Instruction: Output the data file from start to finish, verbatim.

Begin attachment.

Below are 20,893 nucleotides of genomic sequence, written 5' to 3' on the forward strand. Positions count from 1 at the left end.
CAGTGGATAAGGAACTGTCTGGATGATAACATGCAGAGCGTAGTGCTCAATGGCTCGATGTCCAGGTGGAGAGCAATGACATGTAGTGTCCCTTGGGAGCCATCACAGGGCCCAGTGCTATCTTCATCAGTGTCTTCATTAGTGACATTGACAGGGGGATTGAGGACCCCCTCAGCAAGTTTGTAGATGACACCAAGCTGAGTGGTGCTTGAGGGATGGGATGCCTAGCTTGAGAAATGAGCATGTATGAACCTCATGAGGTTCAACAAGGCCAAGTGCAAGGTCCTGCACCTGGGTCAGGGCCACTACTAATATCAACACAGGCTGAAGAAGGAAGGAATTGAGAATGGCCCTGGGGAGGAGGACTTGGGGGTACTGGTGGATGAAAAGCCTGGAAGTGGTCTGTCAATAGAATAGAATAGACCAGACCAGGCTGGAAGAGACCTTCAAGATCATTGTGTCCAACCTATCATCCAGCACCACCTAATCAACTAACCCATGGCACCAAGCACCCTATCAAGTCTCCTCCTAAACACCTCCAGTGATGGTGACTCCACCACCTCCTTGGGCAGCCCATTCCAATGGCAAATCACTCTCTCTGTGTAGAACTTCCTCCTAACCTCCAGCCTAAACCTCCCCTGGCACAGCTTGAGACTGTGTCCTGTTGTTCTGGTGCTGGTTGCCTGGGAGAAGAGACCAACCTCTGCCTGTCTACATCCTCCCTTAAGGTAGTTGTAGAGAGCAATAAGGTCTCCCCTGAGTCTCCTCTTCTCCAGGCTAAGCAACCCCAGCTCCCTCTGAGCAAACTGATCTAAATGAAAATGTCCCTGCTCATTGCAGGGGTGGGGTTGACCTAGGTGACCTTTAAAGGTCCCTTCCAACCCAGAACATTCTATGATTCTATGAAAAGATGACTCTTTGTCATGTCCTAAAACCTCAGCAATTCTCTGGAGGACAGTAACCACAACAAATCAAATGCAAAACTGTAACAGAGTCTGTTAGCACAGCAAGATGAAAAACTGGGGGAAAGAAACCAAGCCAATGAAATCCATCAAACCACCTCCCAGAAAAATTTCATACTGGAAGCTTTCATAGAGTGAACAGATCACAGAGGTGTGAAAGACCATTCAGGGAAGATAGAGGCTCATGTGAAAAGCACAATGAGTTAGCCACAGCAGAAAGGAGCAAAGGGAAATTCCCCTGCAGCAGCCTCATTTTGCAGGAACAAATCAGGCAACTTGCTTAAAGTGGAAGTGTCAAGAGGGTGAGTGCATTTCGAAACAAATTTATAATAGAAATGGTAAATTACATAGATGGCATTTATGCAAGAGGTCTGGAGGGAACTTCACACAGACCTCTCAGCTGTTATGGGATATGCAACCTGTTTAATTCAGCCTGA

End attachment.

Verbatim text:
Below are 20,893 nucleotides of genomic sequence, written 5' to 3' on the forward strand. Positions count from 1 at the left end.
CAGTGGATAAGGAACTGTCTGGATGATAACATGCAGAGCGTAGTGCTCAATGGCTCGATGTCCAGGTGGAGAGCAATGACATGTAGTGTCCCTTGGGAGCCATCACAGGGCCCAGTGCTATCTTCATCAGTGTCTTCATTAGTGACATTGACAGGGGGATTGAGGACCCCCTCAGCAAGTTTGTAGATGACACCAAGCTGAGTGGTGCTTGAGGGATGGGATGCCTAGCTTGAGAAATGAGCATGTATGAACCTCATGAGGTTCAACAAGGCCAAGTGCAAGGTCCTGCACCTGGGTCAGGGCCACTACTAATATCAACACAGGCTGAAGAAGGAAGGAATTGAGAATGGCCCTGGGGAGGAGGACTTGGGGGTACTGGTGGATGAAAAGCCTGGAAGTGGTCTGTCAATAGAATAGAATAGACCAGACCAGGCTGGAAGAGACCTTCAAGATCATTGTGTCCAACCTATCATCCAGCACCACCTAATCAACTAACCCATGGCACCAAGCACCCTATCAAGTCTCCTCCTAAACACCTCCAGTGATGGTGACTCCACCACCTCCTTGGGCAGCCCATTCCAATGGCAAATCACTCTCTCTGTGTAGAACTTCCTCCTAACCTCCAGCCTAAACCTCCCCTGGCACAGCTTGAGACTGTGTCCTGTTGTTCTGGTGCTGGTTGCCTGGGAGAAGAGACCAACCTCTGCCTGTCTACATCCTCCCTTAAGGTAGTTGTAGAGAGCAATAAGGTCTCCCCTGAGTCTCCTCTTCTCCAGGCTAAGCAACCCCAGCTCCCTCTGAGCAAACTGATCTAAATGAAAATGTCCCTGCTCATTGCAGGGGTGGGGTTGACCTAGGTGACCTTTAAAGGTCCCTTCCAACCCAGAACATTCTATGATTCTATGAAAAGATGACTCTTTGTCATGTCCTAAAACCTCAGCAATTCTCTGGAGGACAGTAACCACAACAAATCAAATGCAAAACTGTAACAGAGTCTGTTAGCACAGCAAGATGAAAAACTGGGGGAAAGAAACCAAGCCAATGAAATCCATCAAACCACCTCCCAGAAAAATTTCATACTGGAAGCTTTCATAGAGTGAACAGATCACAGAGGTGTGAAAGACCATTCAGGGAAGATAGAGGCTCATGTGAAAAGCACAATGAGTTAGCCACAGCAGAAAGGAGCAAAGGGAAATTCCCCTGCAGCAGCCTCATTTTGCAGGAACAAATCAGGCAACTTGCTTAAAGTGGAAGTGTCAAGAGGGTGAGTGCATTTCGAAACAAATTTATAATAGAAATGGTAAATTACATAGATGGCATTTATGCAAGAGGTCTGGAGGGAACTTCACACAGACCTCTCAGCTGTTATGGGATATGCAACCTGTTTAATTCAGCCTGA